Trump administration backs off plans to open land near Utah national parks to drilling

The Bureau of Land Management planned to open 87,000 acres near three Utah national parks to fossil fuel development.
(Mark Boster / Los Angeles Times)

The Trump administration has canceled plans to open tens of thousands of acres for oil and gas drilling near three national parks in Utah next month, a victory for environmentalists and residents angered by its proposal.

In all, the Bureau of Land Management’s plans had called for more than 114,000 acres of federal land across southern Utah to be auctioned off in September, one of many lease sales across the West planned for the end of this year. But from the outset, the proposal generated fierce debate because most of the land — about 87,000 acres — is close to three of the state’s biggest tourist attractions: Arches, Canyonlands and Capitol Reef national parks.

Critics said that, under the original proposal, visitors in search of iconic views would instead be treated to a landscape crisscrossed by power lines, access roads and pipelines. In letters to the agency, local elected officials, tribal governments, environmentalists and those in the tourism business also worried about increasing air pollution and heavy truck traffic, as well as the long-term effects that more oil and gas development would have on a warming planet.


“All of these concerns run counter to the thriving outdoor community and high quality of life that has attracted many tourists and our residents,” Emily Niehaus, the mayor of Moab, Utah, wrote to the agency.

Elected officials in Grand County and Moab, the county seat, voted to oppose the lease sale. Local opposition caught the attention of state officials, who asked the bureau to reconsider its plans.

Environmental Protection Agency officials submitted a letter warning that the bureau’s environmental assessment of the lease sales pointed to the possibility of worsening air quality, less visibility and “increased risk of cancer.”

Bureau of Land Management officials on Tuesday said that, while most of the contested land would now be off-limits, they still plan to move forward with leasing more than 27,000 acres in other parts of the state.

“Understanding the nature of the proposed parcels, as well as gathering input from local communities, partners and the public are a priority for me,” said Greg Sheehan, the agency’s Utah state director. “The BLM supports the recreation and tourism industry as an important source of revenue in Utah, while also responsibly leasing and supporting our nation’s energy independence.”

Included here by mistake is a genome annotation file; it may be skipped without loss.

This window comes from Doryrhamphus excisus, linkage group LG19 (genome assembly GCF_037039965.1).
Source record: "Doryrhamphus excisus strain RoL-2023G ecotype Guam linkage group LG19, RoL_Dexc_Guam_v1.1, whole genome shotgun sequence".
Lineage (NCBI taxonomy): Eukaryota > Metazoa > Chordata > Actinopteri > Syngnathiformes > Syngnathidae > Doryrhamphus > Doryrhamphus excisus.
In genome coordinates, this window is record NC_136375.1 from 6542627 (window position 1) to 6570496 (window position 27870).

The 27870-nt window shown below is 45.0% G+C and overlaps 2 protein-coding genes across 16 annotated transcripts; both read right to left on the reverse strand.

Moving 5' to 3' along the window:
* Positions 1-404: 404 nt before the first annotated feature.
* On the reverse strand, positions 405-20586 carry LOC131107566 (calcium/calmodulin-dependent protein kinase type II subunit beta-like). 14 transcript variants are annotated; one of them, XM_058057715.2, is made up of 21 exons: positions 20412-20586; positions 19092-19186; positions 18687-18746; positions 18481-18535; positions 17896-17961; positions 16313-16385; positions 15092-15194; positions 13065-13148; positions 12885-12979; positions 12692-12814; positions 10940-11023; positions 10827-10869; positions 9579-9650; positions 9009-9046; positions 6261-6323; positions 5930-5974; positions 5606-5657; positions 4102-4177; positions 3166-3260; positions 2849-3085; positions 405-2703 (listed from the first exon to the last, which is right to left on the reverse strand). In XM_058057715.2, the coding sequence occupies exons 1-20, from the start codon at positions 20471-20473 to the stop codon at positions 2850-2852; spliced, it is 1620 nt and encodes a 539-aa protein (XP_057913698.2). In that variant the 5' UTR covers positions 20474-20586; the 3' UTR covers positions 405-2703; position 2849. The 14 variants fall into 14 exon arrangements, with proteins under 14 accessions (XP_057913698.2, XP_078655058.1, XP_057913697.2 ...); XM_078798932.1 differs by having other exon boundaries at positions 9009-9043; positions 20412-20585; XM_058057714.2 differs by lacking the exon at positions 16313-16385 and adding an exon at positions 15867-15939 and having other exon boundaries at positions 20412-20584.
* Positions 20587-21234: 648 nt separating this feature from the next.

Steve Bloch, legal director for the Southern Utah Wilderness Alliance, praised the bureau’s reversal.

“This particular sale highlights why the odious practice of oil and gas leasing on public lands needs to come to a halt,” he said in an emailed statement. “The proposed leases in southeast Utah were located on some of Utah’s wildest public lands, lands with at best a trivial amount of oil and gas but where development would scar the land for decades if not permanently.”


“This enormous oil and gas drilling plan was a mistake from the very beginning and we’re relieved it has finally been deferred,” said Erika Pollard, associate southwest director at the National Parks Conservation Assn. “This victory will ensure, for now, the spectacular views at Arches and Canyonlands remain unspoiled by industrialization.”

Environmental groups remain concerned that the land could be opened for fossil fuel development in the future. Though the agency responded to pressure to remove the leases from the September sale, it could put them back up for auction at the end of the year.

The agency’s decision to defer the sale marks the second time a Republican administration has attempted to open vast areas of land in Utah’s red rock country to oil and gas development — and failed. In 2008, the Bush administration tried to lease tracts in the same region, but lawsuits brought by environmental groups blocked the sale.

The Trump administration’s “energy dominance” agenda has run into similar difficulties. Courts have ordered the government to suspend or void hundreds of leases, finding that the agency made procedural mistakes and violated environmental laws in its haste to increase domestic oil and gas production.